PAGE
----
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In the Torah, specifically Deuteronomy 16:16, God commanded the Israelites to “appear before the Lord your God in the place that God will choose” three times a year. Those three occasions are Sukkot (the Festival of Booths), Passover (Pesach in Hebrew), and Shavuot (the Feast of Weeks).

These festivals, in ancient times, involved a pilgrimage to Jerusalem and offerings at The Temple, hence why they are called pilgrimage festivals. In modern times, these holy days are often celebrated as much at home as they are in the synagogue space.

Yet they remain major times of gathering for The Temple community, and we celebrate them as opportunities to reaffirm our communal commitment to Jewish life.

Sukkot & Simchat Torah

This festival, celebrated five days after Yom Kippur, commemorates the wandering of the Jewish people in the desert following their exodus from Egypt. At the conclusion of the week-long festival of Sukkot, we mark the holy days of Shemini Atzeret and Simchat Torah, when we conclude the annual reading of the Torah and begin again at the beginning.

At home, many Jews construct a temporary dwelling, or sukkah, in their yards. There they eat and sleep together, and parents of young children have a wonderful time “camping” with their children. In The Temple, we construct several sukkot of varying sizes and hold special services and programs within them.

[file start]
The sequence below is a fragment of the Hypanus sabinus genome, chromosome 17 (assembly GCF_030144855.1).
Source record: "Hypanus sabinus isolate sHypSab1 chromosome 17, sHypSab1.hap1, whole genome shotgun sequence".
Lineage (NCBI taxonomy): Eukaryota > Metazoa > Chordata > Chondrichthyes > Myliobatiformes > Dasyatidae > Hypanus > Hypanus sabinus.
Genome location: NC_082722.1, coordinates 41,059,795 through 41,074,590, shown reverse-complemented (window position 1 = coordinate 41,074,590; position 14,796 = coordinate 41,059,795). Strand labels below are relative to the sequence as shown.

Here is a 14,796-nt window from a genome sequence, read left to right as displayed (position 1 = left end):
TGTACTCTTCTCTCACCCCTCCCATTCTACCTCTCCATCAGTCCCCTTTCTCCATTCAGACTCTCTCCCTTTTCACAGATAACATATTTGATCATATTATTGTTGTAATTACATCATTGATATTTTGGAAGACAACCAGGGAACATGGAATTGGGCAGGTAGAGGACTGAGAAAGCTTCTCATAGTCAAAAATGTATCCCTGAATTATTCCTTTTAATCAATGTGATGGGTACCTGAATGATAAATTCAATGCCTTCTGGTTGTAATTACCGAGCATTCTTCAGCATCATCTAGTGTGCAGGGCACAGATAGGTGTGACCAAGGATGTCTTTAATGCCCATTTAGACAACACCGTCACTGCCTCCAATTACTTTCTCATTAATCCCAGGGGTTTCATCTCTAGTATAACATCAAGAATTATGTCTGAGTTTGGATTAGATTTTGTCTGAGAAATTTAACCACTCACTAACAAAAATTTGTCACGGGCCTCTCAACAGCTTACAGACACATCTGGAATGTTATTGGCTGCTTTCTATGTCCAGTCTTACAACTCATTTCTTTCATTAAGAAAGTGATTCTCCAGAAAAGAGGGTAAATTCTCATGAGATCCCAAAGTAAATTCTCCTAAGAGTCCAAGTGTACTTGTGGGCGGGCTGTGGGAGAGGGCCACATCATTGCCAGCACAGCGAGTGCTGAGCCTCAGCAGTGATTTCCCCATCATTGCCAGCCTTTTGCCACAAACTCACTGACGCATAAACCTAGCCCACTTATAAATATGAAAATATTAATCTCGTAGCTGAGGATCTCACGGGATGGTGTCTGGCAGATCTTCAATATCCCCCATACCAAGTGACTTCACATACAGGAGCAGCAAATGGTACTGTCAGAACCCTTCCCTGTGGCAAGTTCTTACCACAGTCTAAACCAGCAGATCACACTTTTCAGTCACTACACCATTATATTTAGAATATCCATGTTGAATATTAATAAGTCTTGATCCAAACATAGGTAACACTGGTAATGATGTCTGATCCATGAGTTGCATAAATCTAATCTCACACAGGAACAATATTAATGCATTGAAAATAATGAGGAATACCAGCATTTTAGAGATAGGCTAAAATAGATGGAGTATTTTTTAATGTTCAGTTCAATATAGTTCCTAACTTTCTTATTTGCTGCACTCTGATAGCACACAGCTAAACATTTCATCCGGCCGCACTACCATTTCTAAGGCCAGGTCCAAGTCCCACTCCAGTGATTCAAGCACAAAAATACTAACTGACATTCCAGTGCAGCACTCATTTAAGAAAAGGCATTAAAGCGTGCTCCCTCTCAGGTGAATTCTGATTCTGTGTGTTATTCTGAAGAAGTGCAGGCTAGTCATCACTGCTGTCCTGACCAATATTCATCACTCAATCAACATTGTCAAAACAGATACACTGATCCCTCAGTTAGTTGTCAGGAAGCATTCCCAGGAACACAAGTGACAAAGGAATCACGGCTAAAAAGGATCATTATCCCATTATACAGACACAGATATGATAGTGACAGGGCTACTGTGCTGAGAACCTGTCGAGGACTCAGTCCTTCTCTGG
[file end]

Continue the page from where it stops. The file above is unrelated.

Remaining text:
There are also special worship services at the beginning of Sukkot and on Simchat Torah.


The celebration of the exodus from Egypt and the freeing of Israel from slavery takes place in the spring. Pesach refers to the passing over of the Israelites during the tenth plague in Egypt. The highlight of this holy day is the seder, a ritual meal wherein we retell the story of the Exodus.

More Jews participate in a seder each year than in any other Jewish ritual, and many cite it as their favorite holiday. The Temple hosts a small worship service on the first day of Pesach and a yizkor (memorial) service on the final day of Pesach.


Seven weeks after Passover, we celebrate the Feast of Weeks, Shavuot. This holy day commemorates the giving of the Torah to the Jewish people at Mount Sinai. As Shavuot focuses on the community receiving God’s commandments and teachings, it is the most communally-centered of the pilgrimage festivals. It is traditional to stay up all night studying Torah on this holy day, an action that often takes place in the synagogue.


For more in-depth explorations of these and other holy days and festivals, we encourage you to avail yourself of the resources provided by the Union for Reform Judaism. They have dedicated sections on their website on each of the holy days, including Sukkot, Passover, and Shavuot.

Tue, May 21 2024 13 Iyar 5784